Glenn Wortman – Sidoti & Company

Okay, thank you very much.

Bob Ready

Thanks, Glenn.

Operator

Thank you. And our next question will come from Jim Ricchiuti. Go ahead, Jim.

Jim Ricchiuti – Needham & Company

Thank you. Bob, just following up on that, that change in mix between Lighting and Graphics, does that impact your margins on this business at all.

Bob Ready

Well, not really, because some of that, Jim, is in the installation process, which is going through the Graphics, but there are Graphic items on it. But the reason I brought that up is that it – that’s a nice little bit of a help on the Graphics side because of the revenue recognition. Obviously, we had to be extremely competitive on our cost direction and the success of the program we are hoping that will even be a little bit more profitable for us. We’ve got a lot of trained crews out there that can go into the field and do this quicker, and hopefully quicker. And do it more accurately. There was a learning curve that we went through it because it’s all new technology. Area lighting is going to be a lot easier to install than canopy lighting.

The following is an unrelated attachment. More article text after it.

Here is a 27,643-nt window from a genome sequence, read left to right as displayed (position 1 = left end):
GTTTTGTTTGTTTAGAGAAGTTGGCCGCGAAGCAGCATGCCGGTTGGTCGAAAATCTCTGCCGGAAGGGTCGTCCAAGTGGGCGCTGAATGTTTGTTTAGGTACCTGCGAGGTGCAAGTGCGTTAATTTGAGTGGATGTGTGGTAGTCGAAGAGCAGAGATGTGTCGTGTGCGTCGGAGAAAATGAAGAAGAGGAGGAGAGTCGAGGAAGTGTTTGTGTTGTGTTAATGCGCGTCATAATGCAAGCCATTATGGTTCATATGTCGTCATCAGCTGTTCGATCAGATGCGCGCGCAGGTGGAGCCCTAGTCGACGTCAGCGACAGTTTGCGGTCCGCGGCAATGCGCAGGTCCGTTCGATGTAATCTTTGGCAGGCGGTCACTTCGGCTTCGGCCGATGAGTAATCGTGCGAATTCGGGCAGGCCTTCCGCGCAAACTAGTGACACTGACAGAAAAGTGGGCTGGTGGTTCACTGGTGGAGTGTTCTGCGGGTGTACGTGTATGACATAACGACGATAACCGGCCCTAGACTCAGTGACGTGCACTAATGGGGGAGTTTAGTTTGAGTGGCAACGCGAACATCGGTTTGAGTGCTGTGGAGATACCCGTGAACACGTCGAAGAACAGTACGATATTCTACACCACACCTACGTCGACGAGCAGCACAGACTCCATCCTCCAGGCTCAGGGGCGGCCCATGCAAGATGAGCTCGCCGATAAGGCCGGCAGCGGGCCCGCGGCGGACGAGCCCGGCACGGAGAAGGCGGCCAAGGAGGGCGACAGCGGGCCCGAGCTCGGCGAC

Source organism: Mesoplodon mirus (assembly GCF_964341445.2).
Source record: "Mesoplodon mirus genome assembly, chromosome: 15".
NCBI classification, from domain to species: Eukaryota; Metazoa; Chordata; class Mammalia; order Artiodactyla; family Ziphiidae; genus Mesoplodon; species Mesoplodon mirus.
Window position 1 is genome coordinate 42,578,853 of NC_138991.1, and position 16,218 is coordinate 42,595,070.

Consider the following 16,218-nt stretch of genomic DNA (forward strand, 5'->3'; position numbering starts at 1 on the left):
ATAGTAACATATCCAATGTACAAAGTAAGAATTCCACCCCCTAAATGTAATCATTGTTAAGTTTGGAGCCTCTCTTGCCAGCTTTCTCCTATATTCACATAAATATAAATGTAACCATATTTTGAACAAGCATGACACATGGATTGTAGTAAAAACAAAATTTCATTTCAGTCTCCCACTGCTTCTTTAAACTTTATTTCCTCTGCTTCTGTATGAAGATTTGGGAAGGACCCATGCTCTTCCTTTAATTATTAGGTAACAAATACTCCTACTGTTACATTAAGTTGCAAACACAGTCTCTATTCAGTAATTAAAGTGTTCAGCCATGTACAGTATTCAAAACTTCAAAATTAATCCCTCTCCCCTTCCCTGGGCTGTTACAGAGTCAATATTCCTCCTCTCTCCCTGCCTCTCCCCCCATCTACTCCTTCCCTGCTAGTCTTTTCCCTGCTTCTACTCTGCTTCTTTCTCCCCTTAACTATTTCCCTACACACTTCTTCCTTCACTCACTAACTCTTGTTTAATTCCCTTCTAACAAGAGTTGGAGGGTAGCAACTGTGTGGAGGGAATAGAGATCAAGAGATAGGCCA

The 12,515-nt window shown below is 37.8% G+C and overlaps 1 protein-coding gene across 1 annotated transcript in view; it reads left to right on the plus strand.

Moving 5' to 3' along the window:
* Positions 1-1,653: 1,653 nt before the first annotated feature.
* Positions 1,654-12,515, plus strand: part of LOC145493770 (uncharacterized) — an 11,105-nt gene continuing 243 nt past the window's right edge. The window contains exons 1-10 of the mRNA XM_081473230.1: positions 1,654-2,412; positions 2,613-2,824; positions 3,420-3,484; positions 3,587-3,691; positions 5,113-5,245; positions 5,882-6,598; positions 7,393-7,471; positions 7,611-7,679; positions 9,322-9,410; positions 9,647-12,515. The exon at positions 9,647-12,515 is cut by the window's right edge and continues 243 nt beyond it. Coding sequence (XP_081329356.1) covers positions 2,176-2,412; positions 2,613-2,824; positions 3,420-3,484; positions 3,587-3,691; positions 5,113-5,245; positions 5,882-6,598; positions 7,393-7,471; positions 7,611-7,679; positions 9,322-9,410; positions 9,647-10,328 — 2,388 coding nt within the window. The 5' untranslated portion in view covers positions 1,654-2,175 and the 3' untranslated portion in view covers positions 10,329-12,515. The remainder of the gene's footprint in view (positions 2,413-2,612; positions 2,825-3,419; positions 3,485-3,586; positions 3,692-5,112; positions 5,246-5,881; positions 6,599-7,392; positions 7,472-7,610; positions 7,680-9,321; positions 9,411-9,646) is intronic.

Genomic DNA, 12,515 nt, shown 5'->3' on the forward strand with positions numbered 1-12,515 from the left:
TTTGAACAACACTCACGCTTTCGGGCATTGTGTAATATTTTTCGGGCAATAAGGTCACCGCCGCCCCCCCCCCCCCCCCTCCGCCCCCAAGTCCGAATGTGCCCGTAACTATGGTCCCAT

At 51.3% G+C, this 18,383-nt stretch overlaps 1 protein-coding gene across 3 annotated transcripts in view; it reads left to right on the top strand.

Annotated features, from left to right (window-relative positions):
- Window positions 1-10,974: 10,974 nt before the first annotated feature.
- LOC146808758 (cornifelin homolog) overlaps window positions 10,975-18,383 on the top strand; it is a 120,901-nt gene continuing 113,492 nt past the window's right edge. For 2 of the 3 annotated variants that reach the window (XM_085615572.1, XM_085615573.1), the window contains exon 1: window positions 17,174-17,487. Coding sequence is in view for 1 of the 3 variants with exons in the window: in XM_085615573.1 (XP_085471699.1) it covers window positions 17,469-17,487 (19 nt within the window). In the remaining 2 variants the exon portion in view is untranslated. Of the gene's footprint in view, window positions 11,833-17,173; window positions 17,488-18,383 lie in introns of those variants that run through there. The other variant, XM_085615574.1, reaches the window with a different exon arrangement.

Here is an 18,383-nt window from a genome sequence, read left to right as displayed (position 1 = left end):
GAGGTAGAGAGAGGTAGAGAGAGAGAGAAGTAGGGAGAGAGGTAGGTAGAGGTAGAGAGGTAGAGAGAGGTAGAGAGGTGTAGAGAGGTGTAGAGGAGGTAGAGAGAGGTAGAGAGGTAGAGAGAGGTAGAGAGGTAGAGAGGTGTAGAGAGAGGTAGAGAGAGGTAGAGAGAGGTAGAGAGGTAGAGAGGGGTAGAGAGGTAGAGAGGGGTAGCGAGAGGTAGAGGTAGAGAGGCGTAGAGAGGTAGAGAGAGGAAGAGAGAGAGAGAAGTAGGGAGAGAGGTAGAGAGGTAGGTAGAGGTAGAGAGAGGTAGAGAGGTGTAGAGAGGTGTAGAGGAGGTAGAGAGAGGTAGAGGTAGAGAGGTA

So as the program rolls out, as we are always trying to do and depending on how volume improves in some of the other markets as you well know our production process is so volume oriented and the more volume we can create and push through our plants, the better off we are going to be. So, there is a little bit of hope that the economy will start picking up. We’ll start to see some of our other customers. And there are other customers out there that are taking on a real strong interest because of what’s happened with 7-Eleven. There is a lot of information now flowing through the industry with the energy savings that 7-Eleven is incurring and folks are now saying, hey, you know, there is a giant out there, they took on a tremendous program and now they are talking about the success. So this is going to be a real world and that’s going to help us dramatically as we are talking to more and more customers. They’re a fewer stores but certainly have the same cost, the same involvement with energy and we have the success of doing them. So–